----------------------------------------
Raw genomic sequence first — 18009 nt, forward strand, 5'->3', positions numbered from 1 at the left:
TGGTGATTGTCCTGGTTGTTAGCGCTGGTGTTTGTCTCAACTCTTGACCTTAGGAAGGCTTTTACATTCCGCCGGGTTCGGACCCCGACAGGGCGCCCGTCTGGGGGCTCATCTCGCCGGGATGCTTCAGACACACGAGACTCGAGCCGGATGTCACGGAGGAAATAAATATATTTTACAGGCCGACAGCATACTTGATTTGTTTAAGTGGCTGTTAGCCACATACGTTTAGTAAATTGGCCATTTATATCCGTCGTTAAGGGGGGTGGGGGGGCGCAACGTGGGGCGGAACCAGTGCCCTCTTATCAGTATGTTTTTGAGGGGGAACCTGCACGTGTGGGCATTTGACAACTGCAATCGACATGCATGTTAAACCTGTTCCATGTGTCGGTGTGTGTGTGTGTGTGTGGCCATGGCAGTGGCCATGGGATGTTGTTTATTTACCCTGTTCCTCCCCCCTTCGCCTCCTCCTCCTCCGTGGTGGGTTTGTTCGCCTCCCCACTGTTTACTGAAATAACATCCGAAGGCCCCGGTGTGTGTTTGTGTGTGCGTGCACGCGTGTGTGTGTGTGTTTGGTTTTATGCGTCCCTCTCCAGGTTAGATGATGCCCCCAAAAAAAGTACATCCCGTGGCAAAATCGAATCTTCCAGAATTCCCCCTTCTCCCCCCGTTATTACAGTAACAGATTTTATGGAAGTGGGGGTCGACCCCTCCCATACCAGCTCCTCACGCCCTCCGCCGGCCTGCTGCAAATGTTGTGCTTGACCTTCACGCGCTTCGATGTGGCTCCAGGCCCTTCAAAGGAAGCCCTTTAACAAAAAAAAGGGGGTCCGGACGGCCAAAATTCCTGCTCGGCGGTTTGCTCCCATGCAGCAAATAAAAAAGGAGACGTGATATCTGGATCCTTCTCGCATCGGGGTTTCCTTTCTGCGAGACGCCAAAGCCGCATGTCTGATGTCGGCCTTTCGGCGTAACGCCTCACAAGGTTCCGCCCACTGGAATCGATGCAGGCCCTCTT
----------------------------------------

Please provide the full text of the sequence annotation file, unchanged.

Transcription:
Raw genomic sequence first — 18009 nt, forward strand, 5'->3', positions numbered from 1 at the left:
TGGTGATTGTCCTGGTTGTTAGCGCTGGTGTTTGTCTCAACTCTTGACCTTAGGAAGGCTTTTACATTCCGCCGGGTTCGGACCCCGACAGGGCGCCCGTCTGGGGGCTCATCTCGCCGGGATGCTTCAGACACACGAGACTCGAGCCGGATGTCACGGAGGAAATAAATATATTTTACAGGCCGACAGCATACTTGATTTGTTTAAGTGGCTGTTAGCCACATACGTTTAGTAAATTGGCCATTTATATCCGTCGTTAAGGGGGGTGGGGGGGCGCAACGTGGGGCGGAACCAGTGCCCTCTTATCAGTATGTTTTTGAGGGGGAACCTGCACGTGTGGGCATTTGACAACTGCAATCGACATGCATGTTAAACCTGTTCCATGTGTCGGTGTGTGTGTGTGTGTGTGGCCATGGCAGTGGCCATGGGATGTTGTTTATTTACCCTGTTCCTCCCCCCTTCGCCTCCTCCTCCTCCGTGGTGGGTTTGTTCGCCTCCCCACTGTTTACTGAAATAACATCCGAAGGCCCCGGTGTGTGTTTGTGTGTGCGTGCACGCGTGTGTGTGTGTGTTTGGTTTTATGCGTCCCTCTCCAGGTTAGATGATGCCCCCAAAAAAAGTACATCCCGTGGCAAAATCGAATCTTCCAGAATTCCCCCTTCTCCCCCCGTTATTACAGTAACAGATTTTATGGAAGTGGGGGTCGACCCCTCCCATACCAGCTCCTCACGCCCTCCGCCGGCCTGCTGCAAATGTTGTGCTTGACCTTCACGCGCTTCGATGTGGCTCCAGGCCCTTCAAAGGAAGCCCTTTAACAAAAAAAAGGGGGTCCGGACGGCCAAAATTCCTGCTCGGCGGTTTGCTCCCATGCAGCAAATAAAAAAGGAGACGTGATATCTGGATCCTTCTCGCATCGGGGTTTCCTTTCTGCGAGACGCCAAAGCCGCATGTCTGATGTCGGCCTTTCGGCGTAACGCCTCACAAGGTTCCGCCCACTGGAATCGATGCAGGCCCTCTT